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Department of Cell Biology, University of Texas Southwestern Medical Center, Dallas, Texas, USAHamon Center for Regenerative Science and Medicine, University of Texas Southwestern Medical Center, Dallas, Texas, USAHarold C. Simmons Comprehensive Cancer Center, University of Texas Southwestern Medical Center, Dallas, Texas, USA
The transcription factor AHR (aryl hydrocarbon receptor) drives the expression of genes involved in detoxification pathways in cells exposed to pollutants and other small molecules. Moreover, AHR supports transcriptional programs that promote ribosome biogenesis and protein synthesis in cells stimulated to proliferate by the oncoprotein MYC. Thus, AHR is necessary for the proliferation of MYC-overexpressing cells. To define metabolic pathways in which AHR cooperates with MYC in supporting cell growth, here we used LC–MS–based metabolomics to examine the metabolome of MYC-expressing cells upon AHR knockdown. We found that AHR knockdown reduced lactate, S-lactoylglutathione, N-acetyl-l-alanine, 2-hydroxyglutarate, and UMP levels. Using our previously obtained RNA sequencing data, we found that AHR mediates the expression of the UMP-generating enzymes dihydroorotate dehydrogenase (quinone) (DHODH) and uridine monophosphate synthetase (UMPS), as well as lactate dehydrogenase A (LDHA), establishing a mechanism by which AHR regulates lactate and UMP production in MYC-overexpressing cells. AHR knockdown in glioblastoma cells also reduced the expression of LDHA (and lactate), DHODH, and UMPS but did not affect UMP levels, likely because of compensatory mechanisms in these cells. Our results indicate that AHR contributes to the regulation of metabolic pathways necessary for the proliferation of transformed cells.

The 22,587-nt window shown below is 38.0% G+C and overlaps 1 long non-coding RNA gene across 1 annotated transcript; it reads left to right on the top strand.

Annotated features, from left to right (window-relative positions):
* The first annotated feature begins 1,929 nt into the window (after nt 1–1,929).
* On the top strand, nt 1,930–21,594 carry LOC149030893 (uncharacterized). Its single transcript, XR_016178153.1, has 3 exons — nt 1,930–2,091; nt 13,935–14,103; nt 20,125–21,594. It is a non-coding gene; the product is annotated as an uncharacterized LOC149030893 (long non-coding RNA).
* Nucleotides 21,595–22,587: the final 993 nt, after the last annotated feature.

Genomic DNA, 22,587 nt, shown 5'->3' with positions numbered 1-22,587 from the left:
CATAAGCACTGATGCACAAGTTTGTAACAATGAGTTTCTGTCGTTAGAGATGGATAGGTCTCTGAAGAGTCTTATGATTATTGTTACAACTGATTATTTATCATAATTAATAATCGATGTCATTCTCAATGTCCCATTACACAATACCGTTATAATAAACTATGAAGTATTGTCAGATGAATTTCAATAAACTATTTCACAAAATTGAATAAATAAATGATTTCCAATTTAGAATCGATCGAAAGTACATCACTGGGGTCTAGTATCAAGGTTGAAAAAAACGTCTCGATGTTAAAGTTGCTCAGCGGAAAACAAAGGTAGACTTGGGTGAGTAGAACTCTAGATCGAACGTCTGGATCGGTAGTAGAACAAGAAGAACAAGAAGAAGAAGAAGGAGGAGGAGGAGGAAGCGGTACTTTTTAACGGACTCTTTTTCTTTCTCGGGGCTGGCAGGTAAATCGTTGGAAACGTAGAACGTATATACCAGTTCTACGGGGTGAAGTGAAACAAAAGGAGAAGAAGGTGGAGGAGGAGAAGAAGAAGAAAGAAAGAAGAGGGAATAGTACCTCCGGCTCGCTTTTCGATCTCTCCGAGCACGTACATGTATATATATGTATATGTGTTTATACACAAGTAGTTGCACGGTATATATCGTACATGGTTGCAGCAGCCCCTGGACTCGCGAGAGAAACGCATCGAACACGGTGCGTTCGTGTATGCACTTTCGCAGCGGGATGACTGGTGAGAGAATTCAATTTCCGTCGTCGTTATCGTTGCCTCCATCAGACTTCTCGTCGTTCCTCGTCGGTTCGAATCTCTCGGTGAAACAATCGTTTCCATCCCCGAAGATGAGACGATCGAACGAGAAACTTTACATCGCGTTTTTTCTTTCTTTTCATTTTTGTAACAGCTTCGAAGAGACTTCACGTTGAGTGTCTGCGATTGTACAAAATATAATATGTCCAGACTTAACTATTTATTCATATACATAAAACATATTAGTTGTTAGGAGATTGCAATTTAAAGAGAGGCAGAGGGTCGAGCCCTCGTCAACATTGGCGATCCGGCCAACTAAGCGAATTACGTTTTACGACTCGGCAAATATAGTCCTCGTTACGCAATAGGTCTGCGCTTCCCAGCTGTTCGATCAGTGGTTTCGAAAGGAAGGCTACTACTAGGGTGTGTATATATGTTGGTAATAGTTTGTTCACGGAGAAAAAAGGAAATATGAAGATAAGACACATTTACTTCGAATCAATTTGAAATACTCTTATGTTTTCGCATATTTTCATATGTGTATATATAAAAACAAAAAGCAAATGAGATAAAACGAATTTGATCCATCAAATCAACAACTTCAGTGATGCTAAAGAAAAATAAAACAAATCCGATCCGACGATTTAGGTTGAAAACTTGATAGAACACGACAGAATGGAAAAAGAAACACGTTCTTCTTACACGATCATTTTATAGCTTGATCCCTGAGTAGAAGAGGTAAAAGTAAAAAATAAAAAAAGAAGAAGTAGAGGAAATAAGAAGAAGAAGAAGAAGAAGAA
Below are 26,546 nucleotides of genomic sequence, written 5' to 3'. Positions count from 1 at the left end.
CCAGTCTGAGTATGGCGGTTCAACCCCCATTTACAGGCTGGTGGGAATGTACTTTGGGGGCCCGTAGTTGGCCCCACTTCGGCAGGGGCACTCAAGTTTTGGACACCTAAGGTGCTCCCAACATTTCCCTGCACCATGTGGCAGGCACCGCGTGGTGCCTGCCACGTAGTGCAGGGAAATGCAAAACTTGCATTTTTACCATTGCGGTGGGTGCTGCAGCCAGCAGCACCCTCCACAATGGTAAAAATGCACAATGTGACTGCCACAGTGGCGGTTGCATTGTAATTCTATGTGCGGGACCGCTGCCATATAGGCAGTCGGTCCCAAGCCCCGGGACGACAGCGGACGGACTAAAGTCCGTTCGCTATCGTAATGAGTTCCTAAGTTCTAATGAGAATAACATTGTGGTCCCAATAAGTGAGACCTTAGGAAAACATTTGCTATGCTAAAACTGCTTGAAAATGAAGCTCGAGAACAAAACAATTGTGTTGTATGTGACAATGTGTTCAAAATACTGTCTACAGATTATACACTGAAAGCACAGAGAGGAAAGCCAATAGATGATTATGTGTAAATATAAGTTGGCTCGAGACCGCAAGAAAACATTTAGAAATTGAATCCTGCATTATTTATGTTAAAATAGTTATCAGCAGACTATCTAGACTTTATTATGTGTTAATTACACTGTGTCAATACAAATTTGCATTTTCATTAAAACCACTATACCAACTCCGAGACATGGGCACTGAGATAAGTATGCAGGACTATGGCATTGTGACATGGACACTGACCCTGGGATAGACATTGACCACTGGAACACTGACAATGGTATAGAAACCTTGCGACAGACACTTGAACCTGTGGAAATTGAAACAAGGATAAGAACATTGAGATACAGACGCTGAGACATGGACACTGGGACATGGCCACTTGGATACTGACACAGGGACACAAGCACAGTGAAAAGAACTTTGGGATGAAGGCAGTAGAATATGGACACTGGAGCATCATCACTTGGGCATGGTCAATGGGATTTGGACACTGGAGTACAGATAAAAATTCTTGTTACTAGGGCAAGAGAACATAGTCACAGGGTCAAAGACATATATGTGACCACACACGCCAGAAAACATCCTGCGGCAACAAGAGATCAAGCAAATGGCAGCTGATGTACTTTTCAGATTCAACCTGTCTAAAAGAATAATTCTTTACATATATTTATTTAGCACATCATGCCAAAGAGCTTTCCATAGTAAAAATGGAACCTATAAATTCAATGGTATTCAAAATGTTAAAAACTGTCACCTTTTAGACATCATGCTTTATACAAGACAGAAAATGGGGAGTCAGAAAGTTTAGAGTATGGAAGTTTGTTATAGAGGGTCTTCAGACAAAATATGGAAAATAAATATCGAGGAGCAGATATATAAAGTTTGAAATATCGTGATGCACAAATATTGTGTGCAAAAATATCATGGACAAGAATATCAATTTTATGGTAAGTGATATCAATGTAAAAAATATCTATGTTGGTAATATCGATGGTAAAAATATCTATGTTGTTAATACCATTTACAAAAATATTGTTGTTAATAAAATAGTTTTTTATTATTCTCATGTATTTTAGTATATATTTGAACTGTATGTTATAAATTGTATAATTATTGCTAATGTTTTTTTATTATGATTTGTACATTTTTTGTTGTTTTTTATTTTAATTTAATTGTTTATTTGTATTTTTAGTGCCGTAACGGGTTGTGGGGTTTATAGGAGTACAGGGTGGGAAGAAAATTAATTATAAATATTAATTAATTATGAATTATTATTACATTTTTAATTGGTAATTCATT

), coordinating the anabolic and catabolic needs of proliferating cells. For example, MYC directly activates the expression of genes involved in metabolic pathways such as the glycolytic enzyme lactate dehydrogenase A (LDHA) (
). In addition to directly regulating the expression of metabolic enzymes and transporters, MYC promotes the expression of transcription factors that in turn modulate metabolic pathways such as the α subunit of hypoxia-inducible factor-1 or the lymphoid enhancer–binding factor 1 (
). We found that AHR also regulates the expression of a subset of genes that are necessary for the growth of MYC-expressing cells such as NOLC1 and OGFOD1, which are involved in rRNA production and protein synthesis (
To determine the contribution of AHR to metabolic pathways regulated by MYC, we performed metabolomics of rat1 fibroblasts myc−/− with or without MYC upon AHR knockdown. By combining metabolomics and transcriptomics, we found that AHR contributes to the regulation of glycolysis and the de novo pyrimidine biosynthesis pathway in MYC-expressing cells. In addition, to identify metabolic pathways supported by AHR in glioblastoma (GBM), an aggressive brain tumor dependent on AHR (
), we examined the metabolome of GBM cells upon AHR knockdown and found that AHR knockdown affected several metabolic pathways in these cells.
Results and discussion
AHR regulates metabolic pathways in MYC-expressing cells
To define AHR-regulated metabolic pathways downstream of MYC, we performed an LC–MS metabolomics screening in the myc −/− rat fibroblasts HO15.19 that were stably reconstituted by retroviral infection of MYC or empty vector, in which AHR was silenced for 48 h, using two different siRNA (each in triplicate) (Fig. 1, A and B). Although AHR knockdown was efficient 48 h after AHR siRNA transfection, cell proliferation was modestly affected (